As discussed above, heterozygote carriers of ATM mutations may represent a group of individuals whose risks for developing cancer differ from that of the general population. Much needs to be learned before cancer screening issues in ATM carriers can be fully resolved. However, our knowledge has progressed to the point where several issues can begin to be addressed.
Cloning the ATM gene has opened up the possibility of developing molecular screening tests for ATM heterozygotes. Although molecular analyses can identify heterozygotes within AT families, the large size of the ATM cDNA and the existence of more than 300 "private" mutations scattered throughout the gene make it difficult to develop a practical screening test for identifying ATM heterozygotes in the general population. At the same time, functional assays are not yet specific enough to be of use in population-based screening (reviewed in Ref. 3).
ATM heterozygotes would appear to be a high-risk group that could benefit from mammographic screening. However, it has been suggested that physicians consider alternatives to mammography in ATM heterozygotes (214,279). This issue has provoked much discussion, both pro and con (e.g., see Refs. 280-284). Typical radiation exposures to the breasts from mammography average 2-3 mGy
(280,285) compared to the 1-2 mGy/yr exposure from background radiation sources (286). Based on these figures, it has been estimated that the additional lifetime risk for breast cancer resulting from annual mammography is about 1.5% for the general population. The sensitivity of cells from ATM heterozygotes to radiation-induced genetic alterations averages about 25-60% higher than that of controls (e.g., see Ref. 287). This suggests that the lifetime risk of breast cancer in ATM heterozygotes from mammography is less than twofold higher than controls; perhaps 2-3% (288). This 2-3% risk compares to an estimated lifetime risk of developing breast cancer in ATM heterozygotes of >30% (224). Given that annual mammography reduces the mortality of breast cancer through early detection by ~30% or more (289), the benefits of mammographic screening would appear to outweigh the risk of mammography-induced cancer in ATM heterozygotes by age 50 years if not earlier.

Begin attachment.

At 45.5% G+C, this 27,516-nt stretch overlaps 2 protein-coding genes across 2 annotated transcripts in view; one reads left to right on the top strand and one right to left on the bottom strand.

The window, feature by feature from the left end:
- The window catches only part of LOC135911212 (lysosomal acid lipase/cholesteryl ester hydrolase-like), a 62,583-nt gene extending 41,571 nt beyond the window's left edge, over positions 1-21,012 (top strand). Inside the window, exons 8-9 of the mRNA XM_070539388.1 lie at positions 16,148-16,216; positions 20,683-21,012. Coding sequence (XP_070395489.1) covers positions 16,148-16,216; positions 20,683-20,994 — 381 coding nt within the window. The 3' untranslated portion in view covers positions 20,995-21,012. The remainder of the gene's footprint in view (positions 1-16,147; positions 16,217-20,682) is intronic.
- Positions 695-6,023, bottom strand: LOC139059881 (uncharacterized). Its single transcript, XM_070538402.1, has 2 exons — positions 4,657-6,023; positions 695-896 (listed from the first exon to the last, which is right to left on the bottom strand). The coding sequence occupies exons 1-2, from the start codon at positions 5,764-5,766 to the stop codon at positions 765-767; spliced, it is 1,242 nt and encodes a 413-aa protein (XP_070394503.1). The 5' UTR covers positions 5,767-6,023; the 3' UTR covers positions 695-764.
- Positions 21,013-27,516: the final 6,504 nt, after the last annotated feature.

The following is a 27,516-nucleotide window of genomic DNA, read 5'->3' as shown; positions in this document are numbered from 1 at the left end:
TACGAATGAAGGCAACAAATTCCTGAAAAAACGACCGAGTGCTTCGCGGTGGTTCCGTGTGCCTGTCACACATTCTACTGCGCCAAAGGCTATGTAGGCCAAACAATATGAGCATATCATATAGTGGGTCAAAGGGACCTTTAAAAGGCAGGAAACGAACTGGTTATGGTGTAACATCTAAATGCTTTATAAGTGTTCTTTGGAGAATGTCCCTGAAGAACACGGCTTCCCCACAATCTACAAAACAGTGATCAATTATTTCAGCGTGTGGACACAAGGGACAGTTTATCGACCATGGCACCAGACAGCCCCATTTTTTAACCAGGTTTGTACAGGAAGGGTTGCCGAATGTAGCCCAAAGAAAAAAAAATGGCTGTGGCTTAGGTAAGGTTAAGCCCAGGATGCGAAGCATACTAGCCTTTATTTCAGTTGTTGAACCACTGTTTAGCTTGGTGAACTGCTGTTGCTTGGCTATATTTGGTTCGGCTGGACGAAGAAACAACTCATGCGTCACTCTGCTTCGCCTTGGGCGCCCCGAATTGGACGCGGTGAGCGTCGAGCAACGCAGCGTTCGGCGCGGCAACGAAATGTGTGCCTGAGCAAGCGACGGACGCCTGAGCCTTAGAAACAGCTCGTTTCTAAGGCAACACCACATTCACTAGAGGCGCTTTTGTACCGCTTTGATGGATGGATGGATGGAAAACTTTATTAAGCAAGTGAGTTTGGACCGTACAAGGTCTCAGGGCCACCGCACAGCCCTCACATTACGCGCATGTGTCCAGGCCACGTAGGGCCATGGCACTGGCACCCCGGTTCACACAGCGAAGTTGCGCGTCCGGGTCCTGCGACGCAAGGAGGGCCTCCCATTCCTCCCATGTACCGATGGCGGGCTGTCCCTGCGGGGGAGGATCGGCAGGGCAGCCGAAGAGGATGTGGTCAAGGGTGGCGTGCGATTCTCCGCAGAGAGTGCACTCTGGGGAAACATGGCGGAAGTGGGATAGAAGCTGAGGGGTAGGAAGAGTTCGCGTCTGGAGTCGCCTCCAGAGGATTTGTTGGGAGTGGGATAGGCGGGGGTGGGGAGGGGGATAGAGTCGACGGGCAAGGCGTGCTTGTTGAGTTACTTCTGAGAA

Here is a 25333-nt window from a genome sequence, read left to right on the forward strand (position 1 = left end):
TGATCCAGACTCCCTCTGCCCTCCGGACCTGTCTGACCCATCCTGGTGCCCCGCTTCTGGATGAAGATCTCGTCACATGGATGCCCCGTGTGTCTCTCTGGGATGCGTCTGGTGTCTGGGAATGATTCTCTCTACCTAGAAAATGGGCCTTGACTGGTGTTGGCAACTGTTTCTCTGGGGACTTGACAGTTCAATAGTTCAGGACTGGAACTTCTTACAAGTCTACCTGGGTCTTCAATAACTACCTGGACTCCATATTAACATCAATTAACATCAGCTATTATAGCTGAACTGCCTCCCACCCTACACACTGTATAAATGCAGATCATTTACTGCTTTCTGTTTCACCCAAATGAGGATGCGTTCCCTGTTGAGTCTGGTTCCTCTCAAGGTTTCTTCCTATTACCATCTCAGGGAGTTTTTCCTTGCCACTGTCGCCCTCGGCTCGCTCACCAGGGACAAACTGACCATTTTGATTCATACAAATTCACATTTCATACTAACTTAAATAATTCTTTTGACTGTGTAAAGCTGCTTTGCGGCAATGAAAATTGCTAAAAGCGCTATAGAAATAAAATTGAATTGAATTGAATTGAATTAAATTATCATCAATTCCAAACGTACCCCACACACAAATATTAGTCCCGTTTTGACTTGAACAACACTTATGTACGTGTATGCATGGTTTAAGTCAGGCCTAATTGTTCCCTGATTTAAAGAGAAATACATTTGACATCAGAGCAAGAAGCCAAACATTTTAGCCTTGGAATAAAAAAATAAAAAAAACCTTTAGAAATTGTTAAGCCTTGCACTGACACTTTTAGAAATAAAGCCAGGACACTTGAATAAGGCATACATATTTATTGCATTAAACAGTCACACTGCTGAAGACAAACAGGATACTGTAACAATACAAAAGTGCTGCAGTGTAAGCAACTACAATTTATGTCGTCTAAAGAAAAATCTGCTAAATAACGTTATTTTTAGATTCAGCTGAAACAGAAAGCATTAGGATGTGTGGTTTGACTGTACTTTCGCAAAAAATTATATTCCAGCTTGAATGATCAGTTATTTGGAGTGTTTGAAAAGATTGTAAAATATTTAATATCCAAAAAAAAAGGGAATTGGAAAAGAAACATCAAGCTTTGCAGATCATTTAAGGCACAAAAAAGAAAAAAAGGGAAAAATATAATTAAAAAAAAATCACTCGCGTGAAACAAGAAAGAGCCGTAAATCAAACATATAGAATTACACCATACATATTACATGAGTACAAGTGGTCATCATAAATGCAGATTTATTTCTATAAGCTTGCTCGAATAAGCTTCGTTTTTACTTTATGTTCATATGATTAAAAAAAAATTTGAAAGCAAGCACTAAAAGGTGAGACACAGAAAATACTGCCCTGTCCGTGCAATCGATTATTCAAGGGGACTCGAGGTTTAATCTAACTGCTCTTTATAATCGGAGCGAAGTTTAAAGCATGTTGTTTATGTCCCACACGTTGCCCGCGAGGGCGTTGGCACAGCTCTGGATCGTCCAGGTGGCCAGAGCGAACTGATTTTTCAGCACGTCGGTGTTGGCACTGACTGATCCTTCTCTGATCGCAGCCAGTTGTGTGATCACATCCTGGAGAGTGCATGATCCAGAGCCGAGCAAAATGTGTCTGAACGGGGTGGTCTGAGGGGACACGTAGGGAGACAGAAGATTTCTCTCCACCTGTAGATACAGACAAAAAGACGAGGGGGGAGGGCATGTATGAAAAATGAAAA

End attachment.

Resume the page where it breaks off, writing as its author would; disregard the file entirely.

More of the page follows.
AT patients respond poorly to treatment regimens that include ionizing radiation, radiomimetic drugs, and topoisomerase inhibitors. Care must be taken to modify standard protocols so as to minimize iatrogenic damage, but reduced therapeutic regimens can be tolerated for these individuals (e.g., see Refs. 15, 36, and 290). ATM heterozygotes could, in theory, represent a significant fraction of cancer patients who have adverse responses to radiation and chemotherapy. Experimental evidence for this possibility is mixed (reviewed in Ref. 3). Many studies have demonstrated a group correlation between in vitro radiosensitivity and adverse reactions to radiotherapy (287,291-294). However, several small PTT-based surveys of breast cancer patients with adverse reactions to radiotherapy have failed to detect high frequencies of ATM mutations (295-297).
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